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Foreigners in Their Native Land Analysis

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Essay title: Foreigners in Their Native Land Analysis

Foreigners in their Native Land

In the chapter Foreigners in their Native land: Manifest Destiny in the Southwest, Ronald Takaki describes the ideology of manifest destiny and its driving force to American colonists in the invasion of Mexican held territory in the Southwest during the 19th century. The conquest occurred in a progressive fashion that started with the war in 1936 that ceded Texas to the U.S. and culminated in the Mexican-American War from 1846 to 1848. The Mexican-American war ended in the Treaty of Guadalupe Hidalgo, where the Mexican territories of Alta California and Nuevo Mexico were ceded to the United States. Such territory stretches into what is now all of California, Nevada, Utah, Arizona, and parts of Wyoming, Colorado, and New Mexico. Leading up to and following the takeovers, Mexican people were exploited and treated as foreigners in their own land through various methods and actions.

Prior to understanding the full extent of the U.S. invasion of Mexico, it’s imperative to recognize the ideology of Manifest Destiny and its role in justifying the takeover in America’s perspective. Manifest destiny is the concept that God intended all of North America to be under the control of European Christian Americans. Its ideology was the backbone of the U.S. government in its task of colonizing inhabited land of indigenous peoples in North America and expanding U.S. territory into Mexico. Mexican Californians preceding the war complained, “The idea these gentlemen have formed themselves is, that God made the world and them also, therefore what there is in the world belongs to them as sons of God.” Throughout history, conquest in the name of superiority through religion is prevalent. Just as the Spanish Conquistadors had formerly invaded the South American territories, the European Americans justified the same occupation of Mexico as privileged children of God. Manifest Destiny played as a false pass for European Americans to exploit the Mexican inhabitants. They coincided with differences that fabricated themselves as superior to their Mexican counterparts in the name of God.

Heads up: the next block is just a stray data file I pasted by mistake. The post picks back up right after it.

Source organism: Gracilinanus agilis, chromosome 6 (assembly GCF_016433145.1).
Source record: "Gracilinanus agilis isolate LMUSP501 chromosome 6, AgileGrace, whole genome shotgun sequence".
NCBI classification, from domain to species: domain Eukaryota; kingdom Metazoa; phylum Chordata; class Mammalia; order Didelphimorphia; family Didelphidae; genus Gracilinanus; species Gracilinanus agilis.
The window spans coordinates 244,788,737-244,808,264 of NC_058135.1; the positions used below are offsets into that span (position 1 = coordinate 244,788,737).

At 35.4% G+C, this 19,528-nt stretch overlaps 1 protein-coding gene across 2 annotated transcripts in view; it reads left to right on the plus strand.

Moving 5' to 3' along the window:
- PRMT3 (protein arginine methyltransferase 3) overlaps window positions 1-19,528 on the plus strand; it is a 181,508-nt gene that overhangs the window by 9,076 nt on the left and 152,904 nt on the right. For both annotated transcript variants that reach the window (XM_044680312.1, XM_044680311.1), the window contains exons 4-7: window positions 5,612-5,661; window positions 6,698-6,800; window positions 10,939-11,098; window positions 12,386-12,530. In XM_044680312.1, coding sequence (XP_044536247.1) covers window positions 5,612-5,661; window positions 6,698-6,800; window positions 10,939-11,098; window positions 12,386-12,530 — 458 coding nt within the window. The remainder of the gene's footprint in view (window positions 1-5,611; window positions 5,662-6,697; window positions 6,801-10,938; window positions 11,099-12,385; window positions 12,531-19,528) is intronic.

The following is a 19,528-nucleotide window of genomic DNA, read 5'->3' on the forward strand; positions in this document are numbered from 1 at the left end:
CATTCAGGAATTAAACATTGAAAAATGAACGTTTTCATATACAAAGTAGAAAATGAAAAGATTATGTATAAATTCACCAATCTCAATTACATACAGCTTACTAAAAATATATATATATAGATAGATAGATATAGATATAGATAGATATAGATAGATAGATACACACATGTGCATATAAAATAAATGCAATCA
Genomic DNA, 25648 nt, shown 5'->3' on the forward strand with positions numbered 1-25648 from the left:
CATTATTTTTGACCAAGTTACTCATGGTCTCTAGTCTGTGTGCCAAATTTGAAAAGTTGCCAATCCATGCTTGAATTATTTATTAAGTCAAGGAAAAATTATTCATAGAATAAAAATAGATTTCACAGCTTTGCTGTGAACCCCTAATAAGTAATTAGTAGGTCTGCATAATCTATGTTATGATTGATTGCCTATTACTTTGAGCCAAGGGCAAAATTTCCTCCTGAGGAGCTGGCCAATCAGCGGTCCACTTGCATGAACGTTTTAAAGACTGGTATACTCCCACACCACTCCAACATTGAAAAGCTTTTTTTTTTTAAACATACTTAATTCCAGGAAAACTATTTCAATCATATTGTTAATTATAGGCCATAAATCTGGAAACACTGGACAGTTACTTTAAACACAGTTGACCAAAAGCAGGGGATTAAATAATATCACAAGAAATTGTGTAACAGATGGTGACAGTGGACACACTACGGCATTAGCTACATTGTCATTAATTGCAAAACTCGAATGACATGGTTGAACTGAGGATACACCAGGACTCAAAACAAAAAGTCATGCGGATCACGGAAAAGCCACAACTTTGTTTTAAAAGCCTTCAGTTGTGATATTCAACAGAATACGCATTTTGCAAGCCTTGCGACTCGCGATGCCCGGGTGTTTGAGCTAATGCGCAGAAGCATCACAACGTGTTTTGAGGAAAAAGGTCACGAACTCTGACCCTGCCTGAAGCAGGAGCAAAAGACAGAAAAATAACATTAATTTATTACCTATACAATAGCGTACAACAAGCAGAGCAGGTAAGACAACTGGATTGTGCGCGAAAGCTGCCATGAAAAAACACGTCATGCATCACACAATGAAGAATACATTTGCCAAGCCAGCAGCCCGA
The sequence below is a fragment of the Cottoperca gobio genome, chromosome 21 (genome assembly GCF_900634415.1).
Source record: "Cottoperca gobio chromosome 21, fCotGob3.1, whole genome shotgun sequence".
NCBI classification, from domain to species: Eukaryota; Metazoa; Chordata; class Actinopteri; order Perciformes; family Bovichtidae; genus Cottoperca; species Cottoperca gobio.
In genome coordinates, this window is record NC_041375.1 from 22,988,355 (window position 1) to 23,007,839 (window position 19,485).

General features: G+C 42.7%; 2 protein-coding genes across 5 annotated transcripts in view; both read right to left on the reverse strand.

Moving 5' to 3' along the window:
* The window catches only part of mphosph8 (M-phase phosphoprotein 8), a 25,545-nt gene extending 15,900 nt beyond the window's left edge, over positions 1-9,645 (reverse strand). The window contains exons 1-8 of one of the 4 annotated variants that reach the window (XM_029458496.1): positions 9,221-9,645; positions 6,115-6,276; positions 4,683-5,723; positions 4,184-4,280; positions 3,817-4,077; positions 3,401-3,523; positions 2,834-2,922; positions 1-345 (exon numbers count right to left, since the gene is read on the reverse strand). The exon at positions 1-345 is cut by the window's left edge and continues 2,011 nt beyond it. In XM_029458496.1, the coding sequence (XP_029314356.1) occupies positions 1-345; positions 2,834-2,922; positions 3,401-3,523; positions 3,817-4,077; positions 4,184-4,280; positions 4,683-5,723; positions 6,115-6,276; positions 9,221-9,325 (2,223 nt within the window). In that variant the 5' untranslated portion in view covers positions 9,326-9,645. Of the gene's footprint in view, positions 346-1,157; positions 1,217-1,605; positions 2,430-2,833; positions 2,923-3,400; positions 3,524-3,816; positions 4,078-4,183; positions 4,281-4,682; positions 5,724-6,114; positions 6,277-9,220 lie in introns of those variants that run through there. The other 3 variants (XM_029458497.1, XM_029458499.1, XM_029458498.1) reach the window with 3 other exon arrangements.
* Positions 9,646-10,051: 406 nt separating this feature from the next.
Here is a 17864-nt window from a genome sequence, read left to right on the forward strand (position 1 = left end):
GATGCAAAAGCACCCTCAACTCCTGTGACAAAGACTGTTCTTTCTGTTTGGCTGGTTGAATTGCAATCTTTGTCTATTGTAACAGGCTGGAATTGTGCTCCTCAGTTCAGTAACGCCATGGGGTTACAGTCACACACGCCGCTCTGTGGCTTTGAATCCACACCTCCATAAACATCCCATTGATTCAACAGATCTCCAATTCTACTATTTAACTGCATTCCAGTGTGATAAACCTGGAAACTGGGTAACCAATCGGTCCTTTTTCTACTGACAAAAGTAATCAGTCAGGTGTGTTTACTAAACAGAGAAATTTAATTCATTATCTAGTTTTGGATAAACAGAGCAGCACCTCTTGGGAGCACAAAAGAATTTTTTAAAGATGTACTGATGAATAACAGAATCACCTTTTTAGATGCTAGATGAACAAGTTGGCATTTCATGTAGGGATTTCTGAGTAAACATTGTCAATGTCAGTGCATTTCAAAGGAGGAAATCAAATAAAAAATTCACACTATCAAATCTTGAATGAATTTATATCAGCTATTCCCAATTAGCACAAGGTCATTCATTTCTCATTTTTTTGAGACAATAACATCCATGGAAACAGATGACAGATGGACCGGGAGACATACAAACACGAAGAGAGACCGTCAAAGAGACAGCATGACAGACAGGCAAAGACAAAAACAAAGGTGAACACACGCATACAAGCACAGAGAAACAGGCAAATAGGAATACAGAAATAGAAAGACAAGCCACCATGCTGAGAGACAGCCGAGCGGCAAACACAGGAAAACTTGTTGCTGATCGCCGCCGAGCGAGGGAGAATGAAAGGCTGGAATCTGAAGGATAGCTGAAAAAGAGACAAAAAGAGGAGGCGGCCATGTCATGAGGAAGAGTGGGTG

Initially beginning the invasion of Mexico was the war that led to the annexation of Texas to the U.S. In 1936, the massacre at the battle of the Alamo in San Antonio rallied the troops of Sam Houston in their counterattack. The Texan rebels defeated Mexican forces in San Jacinto and declared Texas an independent republic known as the Lone Star Republic. In 1945, the United States annexed Texas and Mexico retaliated in the Mexican-American War soon after. The war was bloody and brutal, depicting the initiation of cruelty of Anglo-Saxon Americans towards the Mexican population. Officer George G. Meade wrote in a letter, “They [the volunteers] have killed five or six innocent people walking in the street, for no other object than their own amusement… They rob and steal the cattle and corn of the poor farmers…” This was only the beginning of European American mistreatment to the Mexican inhabitants. With the ending of the war, the on pour of Anglo-Saxon population in former Mexican lands change the condition of indigenous Mexicans from citizens to immigrants as they become foreigners on their native lands. This oppression daunts Mexican natives through culture, politics, and economics.

First, Mexican residents are affected by the cultural change enforced upon them through language. All matters affecting their daily lives are now in a language they do not understand as Mexican soil has become American title. For example, Pablo de la Guerra vented his frustrations before the California Senate, “The conquered Mexicans did not understand the new language English, now prevalent on their native soil.” The language change from Spanish to English is one of many factors that cause Mexicans to become foreigners of their own land. This national language change translates mostly into matters of politics and economics which will subsequently be discussed.

Moreover, discrimination among the Anglo-Saxon race towards the Mexican ethnicity becomes powerful in politics. As white Americans poured into the population, Mexican voters became

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